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U.S. INFRASTRUCTURE Could a bridge collapse do what legislation hasn’t?

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The media frenzy and public outcry following the Minneapolis bridge collapse could push politicians to boost spending on infrastructure and, in particular, on bridges, several steel executives said. Any such moves could prove a boon to producers of plate, reinforcing bar, beams and structural shapes.

It takes about 25,000 to 30,000 tons of steel to build a very large bridge, said William B. Larson, senior vice president and chief financial officer of Irvine, Texas, mini-mill Commercial Metals Co. (CMC). Builders would need between 10,000 and 15,000 tons to construct a smaller bridge like the one in Minneapolis, while heavy repairs to an existing bridge would require about 5,000 to 10,000 tons. "That is substantial-and that's not talking about the highways that lead into them or anything else," he said.

Any state or federal funds would probably come with requirements that contractors buy from U.S. producers, Larson said. CMC could provide rebar for bridge decking and the highways that lead into them, he noted, but companies that produce beams or plate could see the biggest benefit.

Smaller bridges might use beams rolled from mills, but larger bridges often need beams bigger than mills can provide. Engineers generally build these massive beams and other support structures from plate.

"When the bridge market is active, it is a considerable user of plate products," Dan Miksta, vice president and general manager of steel products at Ipsco Inc., Lisle, Ill., said. Many expected that market to spike upward following the passage of the 2005 transportation bill, he said, but the boom didn't materialize, and the market has been only so-so in recent years.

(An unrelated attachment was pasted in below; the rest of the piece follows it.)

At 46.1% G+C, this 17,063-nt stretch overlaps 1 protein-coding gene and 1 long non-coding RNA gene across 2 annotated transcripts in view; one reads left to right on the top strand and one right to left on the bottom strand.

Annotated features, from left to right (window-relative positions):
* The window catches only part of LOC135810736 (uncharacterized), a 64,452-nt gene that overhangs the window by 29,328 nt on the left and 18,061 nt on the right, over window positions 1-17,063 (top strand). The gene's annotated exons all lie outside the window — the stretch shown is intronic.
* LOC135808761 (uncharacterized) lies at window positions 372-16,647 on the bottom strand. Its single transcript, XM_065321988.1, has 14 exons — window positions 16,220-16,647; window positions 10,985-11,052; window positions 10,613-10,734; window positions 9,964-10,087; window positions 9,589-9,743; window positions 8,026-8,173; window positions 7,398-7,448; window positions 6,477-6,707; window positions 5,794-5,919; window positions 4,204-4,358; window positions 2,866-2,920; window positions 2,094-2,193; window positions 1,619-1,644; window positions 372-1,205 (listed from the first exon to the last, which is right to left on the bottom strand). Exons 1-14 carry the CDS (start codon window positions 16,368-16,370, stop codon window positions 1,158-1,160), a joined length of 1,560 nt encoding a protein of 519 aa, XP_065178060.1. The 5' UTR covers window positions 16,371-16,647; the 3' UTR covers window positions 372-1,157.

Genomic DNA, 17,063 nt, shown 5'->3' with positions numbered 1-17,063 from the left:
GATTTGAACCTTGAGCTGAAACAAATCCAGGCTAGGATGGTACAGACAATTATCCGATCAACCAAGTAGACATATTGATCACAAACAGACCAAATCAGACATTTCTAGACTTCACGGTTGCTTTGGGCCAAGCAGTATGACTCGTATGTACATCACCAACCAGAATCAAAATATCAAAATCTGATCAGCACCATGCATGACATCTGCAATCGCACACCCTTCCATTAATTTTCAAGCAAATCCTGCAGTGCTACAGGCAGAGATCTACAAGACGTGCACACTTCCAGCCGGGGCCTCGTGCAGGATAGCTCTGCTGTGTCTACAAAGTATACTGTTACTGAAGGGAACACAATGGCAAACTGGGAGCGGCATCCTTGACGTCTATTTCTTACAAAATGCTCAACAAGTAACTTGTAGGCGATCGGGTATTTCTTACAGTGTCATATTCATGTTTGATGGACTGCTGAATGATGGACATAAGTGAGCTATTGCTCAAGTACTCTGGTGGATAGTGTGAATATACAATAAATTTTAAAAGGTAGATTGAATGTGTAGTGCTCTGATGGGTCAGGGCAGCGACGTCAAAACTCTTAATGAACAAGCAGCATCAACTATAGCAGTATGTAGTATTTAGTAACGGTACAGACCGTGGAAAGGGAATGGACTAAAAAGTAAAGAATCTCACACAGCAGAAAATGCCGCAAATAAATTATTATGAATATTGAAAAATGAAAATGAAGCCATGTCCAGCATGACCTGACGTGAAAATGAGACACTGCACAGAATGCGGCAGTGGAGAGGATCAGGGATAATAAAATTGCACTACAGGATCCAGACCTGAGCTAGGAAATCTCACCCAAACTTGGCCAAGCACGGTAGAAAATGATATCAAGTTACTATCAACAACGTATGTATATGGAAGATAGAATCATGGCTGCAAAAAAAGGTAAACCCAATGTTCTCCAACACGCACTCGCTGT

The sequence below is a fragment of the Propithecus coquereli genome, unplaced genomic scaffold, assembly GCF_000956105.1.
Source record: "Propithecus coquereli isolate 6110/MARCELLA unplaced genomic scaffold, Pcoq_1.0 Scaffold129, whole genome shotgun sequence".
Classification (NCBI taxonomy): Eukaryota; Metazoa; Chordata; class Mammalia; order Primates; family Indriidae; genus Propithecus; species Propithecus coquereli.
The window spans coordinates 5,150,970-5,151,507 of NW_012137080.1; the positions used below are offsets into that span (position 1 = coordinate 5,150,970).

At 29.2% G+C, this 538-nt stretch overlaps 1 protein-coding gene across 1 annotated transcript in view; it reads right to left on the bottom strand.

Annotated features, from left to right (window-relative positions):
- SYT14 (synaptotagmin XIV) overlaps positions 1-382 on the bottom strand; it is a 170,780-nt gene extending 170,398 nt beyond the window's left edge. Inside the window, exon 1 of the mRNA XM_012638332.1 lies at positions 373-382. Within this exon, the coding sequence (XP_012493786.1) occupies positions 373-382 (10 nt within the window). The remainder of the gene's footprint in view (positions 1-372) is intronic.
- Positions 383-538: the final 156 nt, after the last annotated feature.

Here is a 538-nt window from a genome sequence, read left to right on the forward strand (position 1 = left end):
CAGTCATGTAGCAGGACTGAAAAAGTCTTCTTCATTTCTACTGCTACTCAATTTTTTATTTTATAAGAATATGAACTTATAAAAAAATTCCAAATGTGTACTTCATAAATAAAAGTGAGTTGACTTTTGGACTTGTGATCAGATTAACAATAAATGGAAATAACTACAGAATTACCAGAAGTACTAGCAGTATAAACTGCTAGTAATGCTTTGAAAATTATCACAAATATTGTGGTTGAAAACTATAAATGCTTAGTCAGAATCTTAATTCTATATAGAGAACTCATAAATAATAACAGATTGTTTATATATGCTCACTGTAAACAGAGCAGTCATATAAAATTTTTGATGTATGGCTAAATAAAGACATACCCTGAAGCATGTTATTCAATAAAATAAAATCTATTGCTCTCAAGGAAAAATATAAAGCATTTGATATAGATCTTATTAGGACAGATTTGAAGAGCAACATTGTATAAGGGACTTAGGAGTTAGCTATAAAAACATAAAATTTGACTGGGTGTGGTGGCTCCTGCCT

But there is demand for new bridges and bridge repair and replacement, Miksta said. "I believe the potential is there, given the political reaction to what happened, for this to be a more active market. It's certainly nothing that would impact 2007 to any major degree, but beyond that I think it has potential, depending on how quickly this works through the political system."

The bridge market represents about 20 percent of Claymont Steel Holdings Inc.'s business, said Steve Lundmark, the Claymont, Del., plate producer's vice president of sales and marketing. And while the concrete and steel industries might vie for bridge projects, even concrete bridges use some plate steel.

The company had been expecting an increased emphasis on infrastructure, particularly on bridges, he said, and public attention could speed the process of releasing government money for some projects. Even so, the market won't explode overnight. "Just because a bridge needs to be repaired doesn't mean that there's a design and a plan for it," he said.

While infrastructure expansion and repair projects might take a long time to get off the ground, they could provide a long-term boost to business, Lundmark said. "If they really get into a program of fixing all these substandard bridges, it'll go on for several years."

Often, legislation is passed but spending doesn't occur, said Richard Teets, an executive vice president in charge of the steel shapes and building products division of Steel Dynamics Inc., Fort Wayne, Ind. But things might be different this time, he said. "You hate to think of capitalizing on a tragedy, but it happened, and politicians will all be sensitive. No one wants to be tagged with, 'It happened here, too'."


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